Pop culture obsessives writing for the pop culture obsessed.
Pop culture obsessives writing for the pop culture obsessed.
Illustration for article titled Emperor

The legendary meeting between Hirohito and General Douglas MacArthur, following Japan’s surrender at the end of World War II, has inspired two strongly different historical dramas. Aleksandr Sokurov’s acclaimed The Sun (2005), told from the emperor’s point of view, takes a dreamy, ethereal art-film approach, completely ignoring the question of whether he’ll be prosecuted for war crimes. Emperor, on the other hand, is aggressively American in its relentless quest for accountability, predictably juxtaposed with personal trauma. Since Hirohito remained in ceremonial power until his death in 1989, there’s no suspense about the outcome. Instead, the film offers a labored treatise on the Japanese national character, with endless speeches about honor, devotion, loyalty, and the people’s reverence for their emperor as a human deity.

Though Tommy Lee Jones plays MacArthur, in this context, the general is little more than the military equivalent of a precinct captain, forever barking at the detective to shape up. Emperor’s tour guide is Matthew Fox as Brigadier General Bonner Fellers, who’s been charged with assessing whether Hirohito should be tried or pardoned, and given a mere 10 days to deliver his report. Complicating matters is Fox’s previous romantic relationship with a Japanese exchange student (Eriko Hatsune), as he continually takes time out from interviewing various imperial personnel to find out whether his beloved survived the war. In the interest of rote parallel dramatic construction, both of these threads resolve simultaneously, with dual last-minute revelations regarding Hatsune’s fate and Hirohito’s role in Japan’s surrender.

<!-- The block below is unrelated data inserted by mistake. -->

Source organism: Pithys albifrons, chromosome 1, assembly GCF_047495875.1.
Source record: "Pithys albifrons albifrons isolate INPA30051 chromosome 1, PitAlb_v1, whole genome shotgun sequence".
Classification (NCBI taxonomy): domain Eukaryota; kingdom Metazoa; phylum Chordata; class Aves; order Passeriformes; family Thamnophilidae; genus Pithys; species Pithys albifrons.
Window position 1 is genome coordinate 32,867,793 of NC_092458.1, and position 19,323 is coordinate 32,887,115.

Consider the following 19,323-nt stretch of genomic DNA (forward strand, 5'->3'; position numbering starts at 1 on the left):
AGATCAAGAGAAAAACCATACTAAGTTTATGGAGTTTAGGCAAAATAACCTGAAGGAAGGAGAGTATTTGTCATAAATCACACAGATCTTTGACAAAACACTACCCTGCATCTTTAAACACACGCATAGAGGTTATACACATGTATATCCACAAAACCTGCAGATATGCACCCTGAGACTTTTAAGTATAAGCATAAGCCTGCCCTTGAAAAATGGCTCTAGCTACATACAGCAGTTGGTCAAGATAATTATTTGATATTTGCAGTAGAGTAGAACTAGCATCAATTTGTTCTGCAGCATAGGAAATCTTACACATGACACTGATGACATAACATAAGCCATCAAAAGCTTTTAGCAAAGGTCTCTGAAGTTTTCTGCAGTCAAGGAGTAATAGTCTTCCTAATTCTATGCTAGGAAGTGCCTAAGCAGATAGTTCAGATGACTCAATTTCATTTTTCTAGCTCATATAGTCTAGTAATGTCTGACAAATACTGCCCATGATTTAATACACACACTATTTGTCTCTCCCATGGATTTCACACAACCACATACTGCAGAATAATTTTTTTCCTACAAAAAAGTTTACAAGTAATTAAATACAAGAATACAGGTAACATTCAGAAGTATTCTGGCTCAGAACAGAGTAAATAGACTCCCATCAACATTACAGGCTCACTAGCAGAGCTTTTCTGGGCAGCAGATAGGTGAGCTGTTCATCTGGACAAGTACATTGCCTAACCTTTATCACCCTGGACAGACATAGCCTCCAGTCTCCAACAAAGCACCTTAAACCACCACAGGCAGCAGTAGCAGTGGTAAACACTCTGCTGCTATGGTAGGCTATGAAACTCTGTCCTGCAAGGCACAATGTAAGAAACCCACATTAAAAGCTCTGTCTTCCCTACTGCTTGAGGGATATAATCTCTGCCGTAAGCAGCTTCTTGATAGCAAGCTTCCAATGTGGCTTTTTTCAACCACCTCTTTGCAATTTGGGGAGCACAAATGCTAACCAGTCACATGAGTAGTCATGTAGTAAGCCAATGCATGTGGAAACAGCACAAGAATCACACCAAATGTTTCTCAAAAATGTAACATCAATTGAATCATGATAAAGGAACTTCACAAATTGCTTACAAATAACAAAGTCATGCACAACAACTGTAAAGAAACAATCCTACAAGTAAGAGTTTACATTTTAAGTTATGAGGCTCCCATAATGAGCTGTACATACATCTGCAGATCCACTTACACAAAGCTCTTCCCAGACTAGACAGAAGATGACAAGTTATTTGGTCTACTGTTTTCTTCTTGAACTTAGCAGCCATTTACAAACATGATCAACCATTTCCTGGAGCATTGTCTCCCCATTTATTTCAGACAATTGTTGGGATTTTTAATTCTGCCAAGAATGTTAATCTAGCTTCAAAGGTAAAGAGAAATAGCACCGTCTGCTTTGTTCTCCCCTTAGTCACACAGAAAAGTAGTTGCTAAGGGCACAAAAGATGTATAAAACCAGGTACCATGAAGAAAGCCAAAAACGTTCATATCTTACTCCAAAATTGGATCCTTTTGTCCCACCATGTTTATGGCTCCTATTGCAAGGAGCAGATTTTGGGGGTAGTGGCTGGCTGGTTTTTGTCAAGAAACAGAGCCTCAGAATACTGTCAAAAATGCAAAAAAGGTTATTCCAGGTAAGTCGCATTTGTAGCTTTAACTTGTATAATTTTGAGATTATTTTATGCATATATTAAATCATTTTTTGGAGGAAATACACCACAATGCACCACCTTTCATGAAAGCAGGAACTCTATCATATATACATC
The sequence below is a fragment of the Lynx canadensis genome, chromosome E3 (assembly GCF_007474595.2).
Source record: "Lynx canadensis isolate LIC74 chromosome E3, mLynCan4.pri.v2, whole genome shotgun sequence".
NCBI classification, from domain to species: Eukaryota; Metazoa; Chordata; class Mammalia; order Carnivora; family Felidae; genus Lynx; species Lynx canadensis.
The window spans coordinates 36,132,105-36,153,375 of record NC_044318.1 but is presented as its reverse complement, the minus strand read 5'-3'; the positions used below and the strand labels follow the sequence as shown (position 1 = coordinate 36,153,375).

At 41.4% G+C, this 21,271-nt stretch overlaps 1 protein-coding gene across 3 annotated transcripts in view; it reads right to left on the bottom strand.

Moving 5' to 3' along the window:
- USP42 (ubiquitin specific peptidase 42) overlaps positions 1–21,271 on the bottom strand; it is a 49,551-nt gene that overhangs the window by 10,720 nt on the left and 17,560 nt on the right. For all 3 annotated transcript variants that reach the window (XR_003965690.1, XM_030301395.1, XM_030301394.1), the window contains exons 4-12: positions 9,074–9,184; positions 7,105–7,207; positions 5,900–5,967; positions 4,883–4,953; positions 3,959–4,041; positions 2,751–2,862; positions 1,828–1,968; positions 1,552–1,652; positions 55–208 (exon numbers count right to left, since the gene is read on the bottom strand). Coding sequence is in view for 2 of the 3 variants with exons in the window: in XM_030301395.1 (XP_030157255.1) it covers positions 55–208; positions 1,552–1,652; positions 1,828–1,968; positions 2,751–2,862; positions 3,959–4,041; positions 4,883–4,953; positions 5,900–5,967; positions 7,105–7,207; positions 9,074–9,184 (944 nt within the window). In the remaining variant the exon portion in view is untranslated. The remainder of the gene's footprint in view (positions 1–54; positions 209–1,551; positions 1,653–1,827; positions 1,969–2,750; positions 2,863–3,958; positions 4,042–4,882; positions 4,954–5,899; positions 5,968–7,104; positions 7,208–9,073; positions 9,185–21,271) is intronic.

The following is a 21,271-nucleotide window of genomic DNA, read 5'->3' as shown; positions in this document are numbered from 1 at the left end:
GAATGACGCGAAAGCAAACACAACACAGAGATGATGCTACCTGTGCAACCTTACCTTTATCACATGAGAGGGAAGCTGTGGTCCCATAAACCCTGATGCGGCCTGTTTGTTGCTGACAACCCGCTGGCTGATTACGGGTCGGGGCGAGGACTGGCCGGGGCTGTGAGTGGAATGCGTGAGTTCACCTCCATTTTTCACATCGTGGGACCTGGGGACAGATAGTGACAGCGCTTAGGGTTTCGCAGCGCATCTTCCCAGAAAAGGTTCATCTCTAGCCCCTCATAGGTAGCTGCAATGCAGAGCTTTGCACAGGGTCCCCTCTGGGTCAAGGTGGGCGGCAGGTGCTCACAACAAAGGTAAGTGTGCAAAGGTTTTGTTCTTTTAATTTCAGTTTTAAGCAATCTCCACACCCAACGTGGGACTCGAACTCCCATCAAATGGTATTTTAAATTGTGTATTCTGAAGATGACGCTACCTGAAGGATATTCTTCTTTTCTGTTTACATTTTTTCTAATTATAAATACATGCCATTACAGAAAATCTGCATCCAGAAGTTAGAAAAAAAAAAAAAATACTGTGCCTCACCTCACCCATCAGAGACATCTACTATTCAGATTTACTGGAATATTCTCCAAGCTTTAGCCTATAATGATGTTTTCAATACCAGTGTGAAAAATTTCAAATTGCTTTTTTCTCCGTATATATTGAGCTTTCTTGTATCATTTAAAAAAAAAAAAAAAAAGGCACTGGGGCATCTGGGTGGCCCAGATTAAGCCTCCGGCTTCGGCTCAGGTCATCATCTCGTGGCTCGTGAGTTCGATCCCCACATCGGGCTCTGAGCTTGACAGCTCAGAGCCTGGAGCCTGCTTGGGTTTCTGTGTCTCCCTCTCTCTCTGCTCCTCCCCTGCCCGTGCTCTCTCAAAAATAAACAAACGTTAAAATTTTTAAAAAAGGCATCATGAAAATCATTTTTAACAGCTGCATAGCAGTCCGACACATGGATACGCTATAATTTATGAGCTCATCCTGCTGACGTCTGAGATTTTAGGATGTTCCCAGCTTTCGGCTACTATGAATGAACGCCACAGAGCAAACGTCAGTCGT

The idea that nobody would care about momentous world events without some sappy romantic angle to add “heart” speaks to everything that’s woefully mediocre about mainstream American filmmaking these days. Even as an investigative procedural, though, Emperor is pretty dry stuff—the kind of movie in which one character delivers a lengthy monologue on European colonialism (vis-à-vis Japan’s invasion of Manchuria) and another testily replies “I don’t need a history lesson, your excellency.” Maybe not, but somebody evidently thought the audience did. Unlike The Sun, however, Emperor does at least have a credible MacArthur, even though Jones’ job description doesn’t include transforming himself into a well-known historical figure. (It might as well be Agent K in charge of the occupation.) Showing up about once per reel to deliver some homespun sarcasm, he provides a much-needed jolt of energy in what’s otherwise too often a beautifully lit, impressively mounted textbook chapter